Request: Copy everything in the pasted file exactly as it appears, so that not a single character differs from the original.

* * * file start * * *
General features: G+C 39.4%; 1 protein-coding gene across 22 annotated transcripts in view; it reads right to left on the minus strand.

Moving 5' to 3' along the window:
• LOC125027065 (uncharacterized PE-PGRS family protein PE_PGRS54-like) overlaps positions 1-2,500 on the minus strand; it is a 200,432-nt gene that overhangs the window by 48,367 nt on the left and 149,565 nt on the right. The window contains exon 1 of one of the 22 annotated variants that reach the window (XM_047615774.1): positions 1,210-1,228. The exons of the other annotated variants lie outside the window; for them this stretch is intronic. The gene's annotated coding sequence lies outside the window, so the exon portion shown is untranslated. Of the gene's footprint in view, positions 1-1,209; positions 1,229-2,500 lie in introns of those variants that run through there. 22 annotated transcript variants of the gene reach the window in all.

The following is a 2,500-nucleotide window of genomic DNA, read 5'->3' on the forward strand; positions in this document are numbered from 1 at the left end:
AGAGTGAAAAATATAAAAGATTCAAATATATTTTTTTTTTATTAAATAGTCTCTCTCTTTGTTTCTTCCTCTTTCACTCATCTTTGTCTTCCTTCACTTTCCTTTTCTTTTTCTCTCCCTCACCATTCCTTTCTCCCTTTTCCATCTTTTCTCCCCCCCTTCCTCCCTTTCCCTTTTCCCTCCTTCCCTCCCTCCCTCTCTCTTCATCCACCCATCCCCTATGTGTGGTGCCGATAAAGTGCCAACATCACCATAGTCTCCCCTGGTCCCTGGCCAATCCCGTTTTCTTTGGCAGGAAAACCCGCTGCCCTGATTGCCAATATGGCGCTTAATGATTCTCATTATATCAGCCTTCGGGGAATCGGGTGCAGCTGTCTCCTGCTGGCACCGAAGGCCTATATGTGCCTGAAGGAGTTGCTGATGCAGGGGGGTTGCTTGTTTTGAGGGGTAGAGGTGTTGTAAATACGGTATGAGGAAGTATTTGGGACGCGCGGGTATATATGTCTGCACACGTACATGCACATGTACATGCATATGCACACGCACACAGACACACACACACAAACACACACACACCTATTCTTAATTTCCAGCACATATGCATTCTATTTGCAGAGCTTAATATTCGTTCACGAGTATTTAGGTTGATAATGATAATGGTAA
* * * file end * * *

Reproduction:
General features: G+C 39.4%; 1 protein-coding gene across 22 annotated transcripts in view; it reads right to left on the minus strand.

Moving 5' to 3' along the window:
• LOC125027065 (uncharacterized PE-PGRS family protein PE_PGRS54-like) overlaps positions 1-2,500 on the minus strand; it is a 200,432-nt gene that overhangs the window by 48,367 nt on the left and 149,565 nt on the right. The window contains exon 1 of one of the 22 annotated variants that reach the window (XM_047615774.1): positions 1,210-1,228. The exons of the other annotated variants lie outside the window; for them this stretch is intronic. The gene's annotated coding sequence lies outside the window, so the exon portion shown is untranslated. Of the gene's footprint in view, positions 1-1,209; positions 1,229-2,500 lie in introns of those variants that run through there. 22 annotated transcript variants of the gene reach the window in all.

The following is a 2,500-nucleotide window of genomic DNA, read 5'->3' on the forward strand; positions in this document are numbered from 1 at the left end:
AGAGTGAAAAATATAAAAGATTCAAATATATTTTTTTTTTATTAAATAGTCTCTCTCTTTGTTTCTTCCTCTTTCACTCATCTTTGTCTTCCTTCACTTTCCTTTTCTTTTTCTCTCCCTCACCATTCCTTTCTCCCTTTTCCATCTTTTCTCCCCCCCTTCCTCCCTTTCCCTTTTCCCTCCTTCCCTCCCTCCCTCTCTCTTCATCCACCCATCCCCTATGTGTGGTGCCGATAAAGTGCCAACATCACCATAGTCTCCCCTGGTCCCTGGCCAATCCCGTTTTCTTTGGCAGGAAAACCCGCTGCCCTGATTGCCAATATGGCGCTTAATGATTCTCATTATATCAGCCTTCGGGGAATCGGGTGCAGCTGTCTCCTGCTGGCACCGAAGGCCTATATGTGCCTGAAGGAGTTGCTGATGCAGGGGGGTTGCTTGTTTTGAGGGGTAGAGGTGTTGTAAATACGGTATGAGGAAGTATTTGGGACGCGCGGGTATATATGTCTGCACACGTACATGCACATGTACATGCATATGCACACGCACACAGACACACACACACAAACACACACACACCTATTCTTAATTTCCAGCACATATGCATTCTATTTGCAGAGCTTAATATTCGTTCACGAGTATTTAGGTTGATAATGATAATGGTAA